"De l'ombre a la lumiere" - from the shadow into the light - reads the inscription on the door of the museum at Fromelles, which opens in two months to commemorate one of World War I's fiercest battles.

Almost a century after they fell, the victims of Australia's greatest wartime catastrophe have risen from the anonymity of a mass grave.

Since 2010 their names - or at least those of some of the thousands of casualties - have proudly shone on white headstones in the neighbouring cemetery. Now nextdoor their stories, photographs - even mugs and toothbrushes - will illuminate their lives and commemorate their sacrifice.

Thomas Boucknooghe is the mediateur (guide) at the Musee de la Bataille de Fromelles. He gave Fairfax Media a preview tour, filling in the still-blank shelves and half-finished displays with his vision of what the museum will become. He paused in front of a blank square where a video screen will show some of the thousands of casualties.

"It's really emotional,'' he said. ''You realise how important was this battle. In just 24 hours, how many people died on this battlefield."

There are no plaques on the walls yet, the video screens are silent, and artefacts returned to the battlefield from the Australian War Memorial sit in boxes, acclimatising to the French air.

The tour's arc starts in the shadows of an archaeological dig: explaining the intricate work by many experts that turned scraps of 90-year-old DNA from 250 bodies in the grave at Pheasant Wood into 126 names for the tombstones in the cemetery. The museum will display some of the 6000 artefacts recovered from the land - clothing, badges, even a small toothbrush carved with the name of its owner.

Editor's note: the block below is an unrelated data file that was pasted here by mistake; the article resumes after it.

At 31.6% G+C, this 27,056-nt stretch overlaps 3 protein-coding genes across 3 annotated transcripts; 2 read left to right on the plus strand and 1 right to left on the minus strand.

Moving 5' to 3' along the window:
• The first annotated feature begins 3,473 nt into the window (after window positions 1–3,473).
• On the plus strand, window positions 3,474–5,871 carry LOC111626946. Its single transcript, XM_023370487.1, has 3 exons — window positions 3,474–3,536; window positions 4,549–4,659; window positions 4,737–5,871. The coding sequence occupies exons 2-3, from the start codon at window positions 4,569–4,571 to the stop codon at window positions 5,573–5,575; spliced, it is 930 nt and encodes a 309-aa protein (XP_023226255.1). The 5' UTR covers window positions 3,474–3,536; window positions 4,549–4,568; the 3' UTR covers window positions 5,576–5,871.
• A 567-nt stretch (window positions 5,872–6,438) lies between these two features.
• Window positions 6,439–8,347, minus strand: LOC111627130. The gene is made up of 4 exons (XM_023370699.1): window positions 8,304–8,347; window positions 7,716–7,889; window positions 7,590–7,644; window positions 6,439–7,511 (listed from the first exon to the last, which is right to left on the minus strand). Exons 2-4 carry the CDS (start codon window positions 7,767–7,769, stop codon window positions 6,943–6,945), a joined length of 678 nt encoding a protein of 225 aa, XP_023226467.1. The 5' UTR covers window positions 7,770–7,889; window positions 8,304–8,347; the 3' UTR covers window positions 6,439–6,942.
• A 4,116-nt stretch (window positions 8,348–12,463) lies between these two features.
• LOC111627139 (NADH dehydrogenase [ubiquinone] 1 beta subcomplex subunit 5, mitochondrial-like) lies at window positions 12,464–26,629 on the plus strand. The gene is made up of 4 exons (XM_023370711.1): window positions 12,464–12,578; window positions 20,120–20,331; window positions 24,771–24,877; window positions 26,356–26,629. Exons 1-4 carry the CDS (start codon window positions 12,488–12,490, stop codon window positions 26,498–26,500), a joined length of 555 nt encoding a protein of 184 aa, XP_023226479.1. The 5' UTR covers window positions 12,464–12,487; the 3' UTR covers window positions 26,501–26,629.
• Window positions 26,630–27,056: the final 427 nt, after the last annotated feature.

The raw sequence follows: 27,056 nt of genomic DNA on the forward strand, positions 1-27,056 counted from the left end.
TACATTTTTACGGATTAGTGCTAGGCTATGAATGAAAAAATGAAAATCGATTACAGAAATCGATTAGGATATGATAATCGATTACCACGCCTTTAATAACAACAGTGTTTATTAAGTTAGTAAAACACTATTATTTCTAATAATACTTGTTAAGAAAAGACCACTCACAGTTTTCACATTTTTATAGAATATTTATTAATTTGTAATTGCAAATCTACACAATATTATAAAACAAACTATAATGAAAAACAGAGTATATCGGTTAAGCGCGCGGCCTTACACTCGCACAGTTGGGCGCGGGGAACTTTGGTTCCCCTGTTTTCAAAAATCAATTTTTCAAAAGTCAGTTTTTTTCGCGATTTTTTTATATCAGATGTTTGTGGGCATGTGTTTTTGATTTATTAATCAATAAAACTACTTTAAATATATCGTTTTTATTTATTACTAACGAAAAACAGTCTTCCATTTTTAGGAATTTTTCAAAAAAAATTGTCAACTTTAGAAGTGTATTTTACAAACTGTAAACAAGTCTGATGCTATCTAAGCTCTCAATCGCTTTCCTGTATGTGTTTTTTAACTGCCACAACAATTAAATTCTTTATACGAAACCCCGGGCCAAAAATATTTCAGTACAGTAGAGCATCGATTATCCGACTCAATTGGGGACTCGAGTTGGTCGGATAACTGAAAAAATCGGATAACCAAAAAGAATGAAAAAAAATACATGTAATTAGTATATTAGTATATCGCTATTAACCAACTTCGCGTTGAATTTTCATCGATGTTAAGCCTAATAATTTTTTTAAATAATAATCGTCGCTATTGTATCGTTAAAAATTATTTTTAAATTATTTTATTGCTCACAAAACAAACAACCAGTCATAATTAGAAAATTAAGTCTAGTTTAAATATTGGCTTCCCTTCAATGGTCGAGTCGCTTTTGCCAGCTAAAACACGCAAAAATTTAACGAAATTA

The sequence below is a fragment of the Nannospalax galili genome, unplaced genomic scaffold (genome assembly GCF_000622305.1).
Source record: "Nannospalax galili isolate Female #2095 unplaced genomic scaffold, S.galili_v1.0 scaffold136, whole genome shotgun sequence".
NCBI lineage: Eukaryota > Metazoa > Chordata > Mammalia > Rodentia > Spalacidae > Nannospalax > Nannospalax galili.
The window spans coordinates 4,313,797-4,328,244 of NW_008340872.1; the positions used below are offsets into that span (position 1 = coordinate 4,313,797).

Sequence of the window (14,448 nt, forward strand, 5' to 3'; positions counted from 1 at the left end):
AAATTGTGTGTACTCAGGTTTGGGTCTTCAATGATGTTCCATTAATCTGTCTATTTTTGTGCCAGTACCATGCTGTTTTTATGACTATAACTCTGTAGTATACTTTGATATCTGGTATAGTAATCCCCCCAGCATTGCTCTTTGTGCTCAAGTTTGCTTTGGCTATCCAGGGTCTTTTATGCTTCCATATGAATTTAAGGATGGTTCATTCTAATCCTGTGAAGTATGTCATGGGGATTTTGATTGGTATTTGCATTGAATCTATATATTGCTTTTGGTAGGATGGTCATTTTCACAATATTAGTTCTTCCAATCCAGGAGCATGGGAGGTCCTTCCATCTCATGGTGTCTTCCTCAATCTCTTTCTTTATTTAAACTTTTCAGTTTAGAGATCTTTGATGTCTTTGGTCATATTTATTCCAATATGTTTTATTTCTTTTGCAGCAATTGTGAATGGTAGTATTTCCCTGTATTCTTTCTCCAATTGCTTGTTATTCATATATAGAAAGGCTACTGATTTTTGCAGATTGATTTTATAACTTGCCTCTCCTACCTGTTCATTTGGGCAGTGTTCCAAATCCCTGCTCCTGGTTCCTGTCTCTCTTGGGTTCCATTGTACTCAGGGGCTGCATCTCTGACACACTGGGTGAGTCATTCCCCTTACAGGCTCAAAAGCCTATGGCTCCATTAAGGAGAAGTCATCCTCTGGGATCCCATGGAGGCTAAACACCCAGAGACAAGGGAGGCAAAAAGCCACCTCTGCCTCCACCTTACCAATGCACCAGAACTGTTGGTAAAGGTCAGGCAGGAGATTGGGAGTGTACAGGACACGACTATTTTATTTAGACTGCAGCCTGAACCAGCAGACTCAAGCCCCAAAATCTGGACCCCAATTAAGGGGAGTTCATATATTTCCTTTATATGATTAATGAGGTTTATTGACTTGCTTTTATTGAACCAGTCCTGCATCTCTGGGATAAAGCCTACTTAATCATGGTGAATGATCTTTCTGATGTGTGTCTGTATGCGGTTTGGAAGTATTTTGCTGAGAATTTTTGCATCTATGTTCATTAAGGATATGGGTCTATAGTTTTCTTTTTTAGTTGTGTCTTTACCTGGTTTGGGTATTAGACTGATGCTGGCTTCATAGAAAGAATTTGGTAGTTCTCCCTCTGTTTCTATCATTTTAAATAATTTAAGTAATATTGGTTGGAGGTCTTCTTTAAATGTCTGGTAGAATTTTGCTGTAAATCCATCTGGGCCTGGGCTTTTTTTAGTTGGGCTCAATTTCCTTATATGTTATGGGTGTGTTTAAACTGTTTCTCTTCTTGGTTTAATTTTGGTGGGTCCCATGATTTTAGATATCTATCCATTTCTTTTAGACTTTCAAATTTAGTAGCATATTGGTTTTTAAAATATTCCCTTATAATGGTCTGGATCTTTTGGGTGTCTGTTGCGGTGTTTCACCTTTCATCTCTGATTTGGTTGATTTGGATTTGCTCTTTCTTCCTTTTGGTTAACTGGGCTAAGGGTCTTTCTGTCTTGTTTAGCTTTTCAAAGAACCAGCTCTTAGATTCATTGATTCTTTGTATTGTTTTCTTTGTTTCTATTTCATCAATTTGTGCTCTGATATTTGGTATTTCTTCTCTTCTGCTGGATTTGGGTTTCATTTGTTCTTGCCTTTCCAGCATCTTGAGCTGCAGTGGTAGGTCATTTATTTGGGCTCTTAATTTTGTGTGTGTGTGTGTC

''There were not a lot of personal items on them," Mr Boucknooghe said. "Maybe [the toothbrush was engraved] because they didn't want to lose it or maybe it was just because they wanted to keep the feeling of having something for yourself.''

The ''key point'' of the exhibition is a circular room in which an animated, projected map will show the ebb and flow of the battle, the movement of the troops as the Australians charged through machinegun crossfire to claim German positions that they could not hold as the counter-attack enveloped them.

"They conquered and then they waited … and then the machineguns slaughtered them," Mr Boucknooghe said. Three video screens will detail the 8500 casualties.

"The purpose is not to shock people. It's not a bloodbath we want to show. It's something strong enough to make me feel how impressive was this battle for the survivors."

In 24 hours in July 1916, Australia lost more soldiers than in the Boer, Korean and Vietnam wars together. Many of the dead lay in an unmarked mass grave until a project matched DNA to names and led to the new Fromelles cemetery.

The museum was to have opened on April 23. It will now open at the end of June, about the time possibly the last set of new names are carved into the headstones outside.